Brazil’s Right to Information Bill Still Very Imperfect, Says Article 19

Newsstand in Brazil
International freedom of press organization Article 19 has published its analysis on the long-awaited draft Access to Information Bill, which was sent by President Lula to Brazilian National Congress in May 2009. The Bill seeks to implement Article 5 of the Brazilian Constitution, which guarantees the right to information.

It provides a clear definition of the right to access information, but still has many gaps that need to be addressed before approval of the final text, according to Article 19.

The draft Bill fulfils a commitment made by President Lula during his campaign for re-election in 2006, and responds to historical demands by a range of civil society actors that have been calling for legislation to give proper effect to the constitutional guarantee.

A special temporary commission will be formed to accompany the Bill's processing within congress: this commission currently depends on the appointment of party representatives, and will then be immediately operational to allow the continuity of analysis of the Bill by the other members of congress.

The new bill includes a clear statement of the right of access to information, as well as tight timelines for responding to requests, strong notice provisions, absolute openness in relation to information concerning human rights protection and violations, a progressive system for classification of information, good rules on sanctions for obstructing access, and important extensions of protection for whistleblowers.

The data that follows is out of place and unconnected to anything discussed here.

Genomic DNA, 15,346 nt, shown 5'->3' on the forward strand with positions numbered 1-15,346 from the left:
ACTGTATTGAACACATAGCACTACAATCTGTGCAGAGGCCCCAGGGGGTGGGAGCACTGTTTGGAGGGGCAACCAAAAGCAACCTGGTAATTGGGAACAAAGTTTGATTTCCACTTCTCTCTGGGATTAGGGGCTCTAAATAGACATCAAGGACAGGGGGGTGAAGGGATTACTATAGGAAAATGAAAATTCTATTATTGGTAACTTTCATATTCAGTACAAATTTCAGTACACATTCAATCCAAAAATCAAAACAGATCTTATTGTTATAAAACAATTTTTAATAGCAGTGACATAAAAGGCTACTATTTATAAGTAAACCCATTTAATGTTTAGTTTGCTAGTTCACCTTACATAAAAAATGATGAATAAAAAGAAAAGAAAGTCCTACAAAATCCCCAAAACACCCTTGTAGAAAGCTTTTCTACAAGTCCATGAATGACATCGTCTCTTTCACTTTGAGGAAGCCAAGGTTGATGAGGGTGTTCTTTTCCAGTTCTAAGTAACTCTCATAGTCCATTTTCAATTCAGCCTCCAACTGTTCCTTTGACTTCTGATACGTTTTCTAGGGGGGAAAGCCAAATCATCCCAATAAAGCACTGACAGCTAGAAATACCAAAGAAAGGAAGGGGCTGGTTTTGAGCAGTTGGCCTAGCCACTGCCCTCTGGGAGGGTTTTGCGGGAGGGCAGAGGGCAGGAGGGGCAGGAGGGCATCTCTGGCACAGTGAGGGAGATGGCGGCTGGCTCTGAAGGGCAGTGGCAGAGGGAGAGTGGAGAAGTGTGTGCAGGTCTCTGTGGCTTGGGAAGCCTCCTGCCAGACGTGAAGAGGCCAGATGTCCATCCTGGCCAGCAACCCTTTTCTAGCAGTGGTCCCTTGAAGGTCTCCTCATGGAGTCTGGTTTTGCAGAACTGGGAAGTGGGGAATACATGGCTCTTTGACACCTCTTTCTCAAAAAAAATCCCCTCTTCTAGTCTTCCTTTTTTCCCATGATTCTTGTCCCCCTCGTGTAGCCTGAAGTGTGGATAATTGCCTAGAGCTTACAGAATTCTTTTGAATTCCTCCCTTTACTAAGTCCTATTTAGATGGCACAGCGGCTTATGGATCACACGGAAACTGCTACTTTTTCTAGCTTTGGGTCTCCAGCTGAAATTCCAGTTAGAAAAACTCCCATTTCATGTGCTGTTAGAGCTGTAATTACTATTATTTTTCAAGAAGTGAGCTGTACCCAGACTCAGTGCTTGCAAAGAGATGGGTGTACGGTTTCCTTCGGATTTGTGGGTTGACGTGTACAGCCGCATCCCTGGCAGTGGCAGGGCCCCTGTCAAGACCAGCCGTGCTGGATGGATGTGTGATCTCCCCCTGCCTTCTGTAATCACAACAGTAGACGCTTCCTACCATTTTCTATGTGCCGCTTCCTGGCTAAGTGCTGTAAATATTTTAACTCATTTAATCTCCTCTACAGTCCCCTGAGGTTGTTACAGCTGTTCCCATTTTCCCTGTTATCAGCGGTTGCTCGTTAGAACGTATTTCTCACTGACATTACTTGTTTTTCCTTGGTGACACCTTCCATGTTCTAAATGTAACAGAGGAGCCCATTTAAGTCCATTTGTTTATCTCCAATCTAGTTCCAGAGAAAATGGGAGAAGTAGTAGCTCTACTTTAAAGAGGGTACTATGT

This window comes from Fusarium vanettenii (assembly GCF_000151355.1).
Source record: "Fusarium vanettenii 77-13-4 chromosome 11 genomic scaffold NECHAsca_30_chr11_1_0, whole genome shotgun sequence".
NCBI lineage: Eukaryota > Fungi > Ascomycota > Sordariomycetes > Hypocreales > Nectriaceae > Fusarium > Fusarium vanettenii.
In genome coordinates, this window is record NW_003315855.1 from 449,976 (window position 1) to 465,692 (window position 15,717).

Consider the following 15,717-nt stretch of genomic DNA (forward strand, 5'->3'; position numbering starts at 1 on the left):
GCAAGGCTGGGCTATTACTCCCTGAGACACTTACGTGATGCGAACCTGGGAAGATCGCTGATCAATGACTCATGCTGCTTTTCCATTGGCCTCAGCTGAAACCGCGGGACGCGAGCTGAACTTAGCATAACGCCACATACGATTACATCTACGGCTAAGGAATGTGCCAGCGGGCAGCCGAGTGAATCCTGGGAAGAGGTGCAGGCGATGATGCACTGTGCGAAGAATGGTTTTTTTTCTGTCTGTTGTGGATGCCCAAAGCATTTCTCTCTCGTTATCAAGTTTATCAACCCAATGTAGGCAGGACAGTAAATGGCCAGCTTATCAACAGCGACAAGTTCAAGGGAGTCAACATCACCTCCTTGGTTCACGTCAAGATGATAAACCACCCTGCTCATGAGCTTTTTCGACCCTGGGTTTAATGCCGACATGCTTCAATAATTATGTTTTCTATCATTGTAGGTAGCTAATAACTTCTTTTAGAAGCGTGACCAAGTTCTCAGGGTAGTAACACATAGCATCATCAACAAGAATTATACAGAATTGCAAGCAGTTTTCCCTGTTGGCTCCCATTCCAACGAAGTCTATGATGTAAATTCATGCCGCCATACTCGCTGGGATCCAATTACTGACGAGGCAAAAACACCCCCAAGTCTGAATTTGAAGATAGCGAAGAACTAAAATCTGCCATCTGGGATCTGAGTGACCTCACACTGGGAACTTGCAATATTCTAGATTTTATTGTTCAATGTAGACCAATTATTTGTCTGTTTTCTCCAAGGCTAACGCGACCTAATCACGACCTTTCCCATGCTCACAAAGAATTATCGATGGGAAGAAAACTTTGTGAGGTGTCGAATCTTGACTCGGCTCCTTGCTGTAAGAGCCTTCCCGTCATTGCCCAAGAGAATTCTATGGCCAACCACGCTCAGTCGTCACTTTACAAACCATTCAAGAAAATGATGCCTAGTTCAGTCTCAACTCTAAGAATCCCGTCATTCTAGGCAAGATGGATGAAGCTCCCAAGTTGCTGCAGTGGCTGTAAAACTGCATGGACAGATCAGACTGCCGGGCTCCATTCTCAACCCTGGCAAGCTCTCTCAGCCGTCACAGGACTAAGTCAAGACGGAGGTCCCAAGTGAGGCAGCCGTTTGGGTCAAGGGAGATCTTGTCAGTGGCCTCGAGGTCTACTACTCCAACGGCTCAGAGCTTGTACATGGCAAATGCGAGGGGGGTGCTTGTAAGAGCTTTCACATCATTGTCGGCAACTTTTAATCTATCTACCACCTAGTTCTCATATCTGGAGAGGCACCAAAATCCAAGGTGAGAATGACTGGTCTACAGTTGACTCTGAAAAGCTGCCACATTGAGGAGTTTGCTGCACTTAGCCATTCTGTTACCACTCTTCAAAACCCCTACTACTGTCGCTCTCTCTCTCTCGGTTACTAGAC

At the same time, Article 19 believes that the Bill could be improved. The organization's most serious concern is that it fails to provide for an independent administrative oversight body, such as an information commissioner.

Other key concerns include the lack of any definition of the public bodies governed by it, the fact that the access law fails to override secrecy laws in case of conflict, the fact that decisions on access are made by reference to classification, rather than on the basis of the harm that release of the information would cause, and the absence of a public interest override in the law.

Article 19 is calling on the Brazilian legislature to speed up the review process by immediately setting up the Special Commission, as well as to guarantee broad public participation in the process. They are also urging Brazilian parliamentarians to ensure that the law which is adopted complies with international standards in this area.

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